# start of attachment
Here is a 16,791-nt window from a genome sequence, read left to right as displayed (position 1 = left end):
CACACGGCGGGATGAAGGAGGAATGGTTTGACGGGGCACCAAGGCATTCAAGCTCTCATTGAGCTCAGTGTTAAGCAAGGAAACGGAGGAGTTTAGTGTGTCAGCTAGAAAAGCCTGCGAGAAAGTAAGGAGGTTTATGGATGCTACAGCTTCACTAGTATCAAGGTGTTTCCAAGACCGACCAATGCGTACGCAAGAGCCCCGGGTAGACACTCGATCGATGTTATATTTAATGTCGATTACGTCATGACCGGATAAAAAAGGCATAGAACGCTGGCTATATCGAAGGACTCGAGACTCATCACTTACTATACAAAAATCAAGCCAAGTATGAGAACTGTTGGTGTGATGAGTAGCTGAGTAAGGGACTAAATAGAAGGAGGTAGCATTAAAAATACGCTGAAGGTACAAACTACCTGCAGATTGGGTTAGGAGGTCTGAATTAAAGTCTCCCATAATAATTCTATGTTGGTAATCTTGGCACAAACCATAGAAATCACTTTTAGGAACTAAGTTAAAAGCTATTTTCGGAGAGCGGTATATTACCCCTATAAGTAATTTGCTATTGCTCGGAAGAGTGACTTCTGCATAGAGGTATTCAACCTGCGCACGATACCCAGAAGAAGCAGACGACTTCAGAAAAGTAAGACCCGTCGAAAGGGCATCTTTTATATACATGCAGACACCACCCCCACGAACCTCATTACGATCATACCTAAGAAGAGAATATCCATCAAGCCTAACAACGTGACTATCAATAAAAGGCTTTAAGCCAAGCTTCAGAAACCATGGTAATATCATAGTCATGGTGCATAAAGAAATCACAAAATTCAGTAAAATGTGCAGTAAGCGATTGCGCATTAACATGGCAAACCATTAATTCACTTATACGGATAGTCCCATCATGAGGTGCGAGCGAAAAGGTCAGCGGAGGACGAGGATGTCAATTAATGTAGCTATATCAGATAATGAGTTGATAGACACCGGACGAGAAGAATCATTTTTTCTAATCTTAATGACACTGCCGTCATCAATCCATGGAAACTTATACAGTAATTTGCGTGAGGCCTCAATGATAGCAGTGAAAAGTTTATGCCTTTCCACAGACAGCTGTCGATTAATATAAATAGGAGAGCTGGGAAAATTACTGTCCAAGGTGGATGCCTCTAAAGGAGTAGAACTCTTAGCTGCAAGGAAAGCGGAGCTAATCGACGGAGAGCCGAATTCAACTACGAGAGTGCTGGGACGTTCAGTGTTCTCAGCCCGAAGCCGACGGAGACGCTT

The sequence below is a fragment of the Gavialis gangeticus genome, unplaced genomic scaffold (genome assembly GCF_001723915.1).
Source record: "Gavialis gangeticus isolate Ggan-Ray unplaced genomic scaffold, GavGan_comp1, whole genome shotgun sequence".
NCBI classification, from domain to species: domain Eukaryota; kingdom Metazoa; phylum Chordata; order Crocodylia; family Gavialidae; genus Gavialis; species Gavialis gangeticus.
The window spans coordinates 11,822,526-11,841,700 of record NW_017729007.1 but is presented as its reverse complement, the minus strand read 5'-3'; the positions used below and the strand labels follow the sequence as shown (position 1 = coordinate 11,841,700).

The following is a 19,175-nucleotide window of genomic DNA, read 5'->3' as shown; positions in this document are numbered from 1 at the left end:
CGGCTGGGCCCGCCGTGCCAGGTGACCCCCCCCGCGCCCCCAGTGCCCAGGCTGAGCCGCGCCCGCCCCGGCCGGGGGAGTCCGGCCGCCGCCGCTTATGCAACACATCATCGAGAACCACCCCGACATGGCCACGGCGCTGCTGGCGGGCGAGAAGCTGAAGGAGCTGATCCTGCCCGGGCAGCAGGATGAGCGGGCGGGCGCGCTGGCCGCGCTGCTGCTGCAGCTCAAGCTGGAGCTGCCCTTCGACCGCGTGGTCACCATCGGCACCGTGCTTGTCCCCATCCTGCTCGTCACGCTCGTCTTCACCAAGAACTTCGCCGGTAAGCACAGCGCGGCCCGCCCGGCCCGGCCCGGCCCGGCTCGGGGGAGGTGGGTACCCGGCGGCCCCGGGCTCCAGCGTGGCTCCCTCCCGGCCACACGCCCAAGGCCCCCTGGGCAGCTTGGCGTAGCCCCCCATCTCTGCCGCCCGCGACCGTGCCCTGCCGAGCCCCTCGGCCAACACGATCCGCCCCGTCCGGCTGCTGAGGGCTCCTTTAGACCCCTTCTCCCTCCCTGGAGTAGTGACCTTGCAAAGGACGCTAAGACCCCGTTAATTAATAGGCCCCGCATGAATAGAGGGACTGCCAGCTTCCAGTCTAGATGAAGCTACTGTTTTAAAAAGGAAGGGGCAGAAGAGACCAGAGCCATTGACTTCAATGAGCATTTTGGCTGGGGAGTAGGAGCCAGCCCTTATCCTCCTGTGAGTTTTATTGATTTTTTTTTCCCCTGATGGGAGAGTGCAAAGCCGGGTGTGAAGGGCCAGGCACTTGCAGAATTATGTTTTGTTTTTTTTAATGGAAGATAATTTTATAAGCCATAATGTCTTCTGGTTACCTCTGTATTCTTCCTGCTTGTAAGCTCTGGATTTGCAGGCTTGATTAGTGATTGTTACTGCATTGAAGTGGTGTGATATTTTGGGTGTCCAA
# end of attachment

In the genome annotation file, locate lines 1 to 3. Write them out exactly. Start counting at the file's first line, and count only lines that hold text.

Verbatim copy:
Here is a 16,791-nt window from a genome sequence, read left to right as displayed (position 1 = left end):
CACACGGCGGGATGAAGGAGGAATGGTTTGACGGGGCACCAAGGCATTCAAGCTCTCATTGAGCTCAGTGTTAAGCAAGGAAACGGAGGAGTTTAGTGTGTCAGCTAGAAAAGCCTGCGAGAAAGTAAGGAGGTTTATGGATGCTACAGCTTCACTAGTATCAAGGTGTTTCCAAGACCGACCAATGCGTACGCAAGAGCCCCGGGTAGACACTCGATCGATGTTATATTTAATGTCGATTACGTCATGACCGGATAAAAAAGGCATAGAACGCTGGCTATATCGAAGGACTCGAGACTCATCACTTACTATACAAAAATCAAGCCAAGTATGAGAACTGTTGGTGTGATGAGTAGCTGAGTAAGGGACTAAATAGAAGGAGGTAGCATTAAAAATACGCTGAAGGTACAAACTACCTGCAGATTGGGTTAGGAGGTCTGAATTAAAGTCTCCCATAATAATTCTATGTTGGTAATCTTGGCACAAACCATAGAAATCACTTTTAGGAACTAAGTTAAAAGCTATTTTCGGAGAGCGGTATATTACCCCTATAAGTAATTTGCTATTGCTCGGAAGAGTGACTTCTGCATAGAGGTATTCAACCTGCGCACGATACCCAGAAGAAGCAGACGACTTCAGAAAAGTAAGACCCGTCGAAAGGGCATCTTTTATATACATGCAGACACCACCCCCACGAACCTCATTACGATCATACCTAAGAAGAGAATATCCATCAAGCCTAACAACGTGACTATCAATAAAAGGCTTTAAGCCAAGCTTCAGAAACCATGGTAATATCATAGTCATGGTGCATAAAGAAATCACAAAATTCAGTAAAATGTGCAGTAAGCGATTGCGCATTAACATGGCAAACCATTAATTCACTTATACGGATAGTCCCATCATGAGGTGCGAGCGAAAAGGTCAGCGGAGGACGAGGATGTCAATTAATGTAGCTATATCAGATAATGAGTTGATAGACACCGGACGAGAAGAATCATTTTTTCTAATCTTAATGACACTGCCGTCATCAATCCATGGAAACTTATACAGTAATTTGCGTGAGGCCTCAATGATAGCAGTGAAAAGTTTATGCCTTTCCACAGACAGCTGTCGATTAATATAAATAGGAGAGCTGGGAAAATTACTGTCCAAGGTGGATGCCTCTAAAGGAGTAGAACTCTTAGCTGCAAGGAAAGCGGAGCTAATCGACGGAGAGCCGAATTCAACTACGAGAGTGCTGGGACGTTCAGTGTTCTCAGCCCGAAGCCGACGGAGACGCTT

The sequence below is a fragment of the Gavialis gangeticus genome, unplaced genomic scaffold (genome assembly GCF_001723915.1).